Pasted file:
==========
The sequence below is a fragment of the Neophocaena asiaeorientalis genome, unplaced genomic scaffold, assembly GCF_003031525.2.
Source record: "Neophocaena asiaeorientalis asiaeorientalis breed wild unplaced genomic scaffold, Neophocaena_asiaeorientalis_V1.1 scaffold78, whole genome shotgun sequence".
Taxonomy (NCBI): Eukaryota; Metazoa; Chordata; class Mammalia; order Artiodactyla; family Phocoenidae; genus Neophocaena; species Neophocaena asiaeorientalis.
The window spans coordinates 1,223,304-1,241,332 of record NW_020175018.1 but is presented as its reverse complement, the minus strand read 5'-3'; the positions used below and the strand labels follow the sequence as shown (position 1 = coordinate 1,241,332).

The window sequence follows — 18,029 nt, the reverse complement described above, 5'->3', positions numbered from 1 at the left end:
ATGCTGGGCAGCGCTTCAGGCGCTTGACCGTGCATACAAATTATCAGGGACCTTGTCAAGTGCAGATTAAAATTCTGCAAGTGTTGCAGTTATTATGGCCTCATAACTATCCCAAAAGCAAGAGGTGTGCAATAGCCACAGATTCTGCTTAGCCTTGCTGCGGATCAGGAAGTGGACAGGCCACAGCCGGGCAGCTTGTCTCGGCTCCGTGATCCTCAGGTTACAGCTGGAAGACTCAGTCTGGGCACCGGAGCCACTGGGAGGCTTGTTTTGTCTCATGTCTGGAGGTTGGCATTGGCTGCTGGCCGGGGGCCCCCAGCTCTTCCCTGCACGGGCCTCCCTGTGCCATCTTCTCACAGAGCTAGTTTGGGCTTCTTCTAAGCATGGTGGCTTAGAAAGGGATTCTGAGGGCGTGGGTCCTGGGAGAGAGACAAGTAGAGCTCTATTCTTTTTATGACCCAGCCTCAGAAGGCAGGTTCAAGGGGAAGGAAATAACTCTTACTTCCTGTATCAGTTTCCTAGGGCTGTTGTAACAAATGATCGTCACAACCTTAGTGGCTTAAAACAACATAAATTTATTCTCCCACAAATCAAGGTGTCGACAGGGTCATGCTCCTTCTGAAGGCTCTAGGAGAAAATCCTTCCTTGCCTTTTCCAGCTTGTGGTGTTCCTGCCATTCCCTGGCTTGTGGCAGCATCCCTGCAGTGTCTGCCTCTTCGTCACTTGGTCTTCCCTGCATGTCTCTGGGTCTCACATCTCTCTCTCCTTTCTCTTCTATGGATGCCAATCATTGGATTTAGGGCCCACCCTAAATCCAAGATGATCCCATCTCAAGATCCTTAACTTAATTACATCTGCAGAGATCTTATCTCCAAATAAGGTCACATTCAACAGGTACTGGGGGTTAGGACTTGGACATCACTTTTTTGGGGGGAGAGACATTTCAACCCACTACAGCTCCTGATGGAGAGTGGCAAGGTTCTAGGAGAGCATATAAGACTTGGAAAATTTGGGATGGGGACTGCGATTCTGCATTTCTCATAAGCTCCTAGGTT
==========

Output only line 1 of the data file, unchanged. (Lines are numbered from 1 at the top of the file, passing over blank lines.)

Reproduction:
The sequence below is a fragment of the Neophocaena asiaeorientalis genome, unplaced genomic scaffold, assembly GCF_003031525.2.